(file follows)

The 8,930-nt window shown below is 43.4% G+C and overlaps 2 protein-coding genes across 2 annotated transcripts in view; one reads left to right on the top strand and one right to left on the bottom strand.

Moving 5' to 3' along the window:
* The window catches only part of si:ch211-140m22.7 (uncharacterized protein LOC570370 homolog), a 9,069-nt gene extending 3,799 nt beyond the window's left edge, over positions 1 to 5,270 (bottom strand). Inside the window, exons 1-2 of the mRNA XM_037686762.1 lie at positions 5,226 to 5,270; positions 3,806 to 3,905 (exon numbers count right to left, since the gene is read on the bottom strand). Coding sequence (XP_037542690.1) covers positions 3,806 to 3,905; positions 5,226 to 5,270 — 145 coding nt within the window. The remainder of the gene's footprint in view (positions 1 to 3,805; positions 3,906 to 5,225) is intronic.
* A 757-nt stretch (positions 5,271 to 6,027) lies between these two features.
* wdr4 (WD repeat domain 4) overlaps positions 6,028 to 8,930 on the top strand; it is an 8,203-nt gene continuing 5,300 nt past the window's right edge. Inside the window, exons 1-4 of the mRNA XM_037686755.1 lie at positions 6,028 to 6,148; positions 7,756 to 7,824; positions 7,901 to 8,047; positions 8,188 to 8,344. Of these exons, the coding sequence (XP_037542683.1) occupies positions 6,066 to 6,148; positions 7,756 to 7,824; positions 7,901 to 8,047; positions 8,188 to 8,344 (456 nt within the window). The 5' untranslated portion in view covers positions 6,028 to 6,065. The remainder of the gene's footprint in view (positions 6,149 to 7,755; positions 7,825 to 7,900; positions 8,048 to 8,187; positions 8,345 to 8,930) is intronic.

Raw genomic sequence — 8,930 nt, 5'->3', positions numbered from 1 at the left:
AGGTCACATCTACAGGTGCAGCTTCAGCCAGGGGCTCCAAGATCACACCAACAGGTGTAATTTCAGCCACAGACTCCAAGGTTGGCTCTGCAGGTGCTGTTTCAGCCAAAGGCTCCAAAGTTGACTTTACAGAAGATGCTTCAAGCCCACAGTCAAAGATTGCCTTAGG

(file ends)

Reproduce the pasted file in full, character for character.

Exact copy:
The 8,930-nt window shown below is 43.4% G+C and overlaps 2 protein-coding genes across 2 annotated transcripts in view; one reads left to right on the top strand and one right to left on the bottom strand.

Moving 5' to 3' along the window:
* The window catches only part of si:ch211-140m22.7 (uncharacterized protein LOC570370 homolog), a 9,069-nt gene extending 3,799 nt beyond the window's left edge, over positions 1 to 5,270 (bottom strand). Inside the window, exons 1-2 of the mRNA XM_037686762.1 lie at positions 5,226 to 5,270; positions 3,806 to 3,905 (exon numbers count right to left, since the gene is read on the bottom strand). Coding sequence (XP_037542690.1) covers positions 3,806 to 3,905; positions 5,226 to 5,270 — 145 coding nt within the window. The remainder of the gene's footprint in view (positions 1 to 3,805; positions 3,906 to 5,225) is intronic.
* A 757-nt stretch (positions 5,271 to 6,027) lies between these two features.
* wdr4 (WD repeat domain 4) overlaps positions 6,028 to 8,930 on the top strand; it is an 8,203-nt gene continuing 5,300 nt past the window's right edge. Inside the window, exons 1-4 of the mRNA XM_037686755.1 lie at positions 6,028 to 6,148; positions 7,756 to 7,824; positions 7,901 to 8,047; positions 8,188 to 8,344. Of these exons, the coding sequence (XP_037542683.1) occupies positions 6,066 to 6,148; positions 7,756 to 7,824; positions 7,901 to 8,047; positions 8,188 to 8,344 (456 nt within the window). The 5' untranslated portion in view covers positions 6,028 to 6,065. The remainder of the gene's footprint in view (positions 6,149 to 7,755; positions 7,825 to 7,900; positions 8,048 to 8,187; positions 8,345 to 8,930) is intronic.

Raw genomic sequence — 8,930 nt, 5'->3', positions numbered from 1 at the left:
AGGTCACATCTACAGGTGCAGCTTCAGCCAGGGGCTCCAAGATCACACCAACAGGTGTAATTTCAGCCACAGACTCCAAGGTTGGCTCTGCAGGTGCTGTTTCAGCCAAAGGCTCCAAAGTTGACTTTACAGAAGATGCTTCAAGCCCACAGTCAAAGATTGCCTTAGG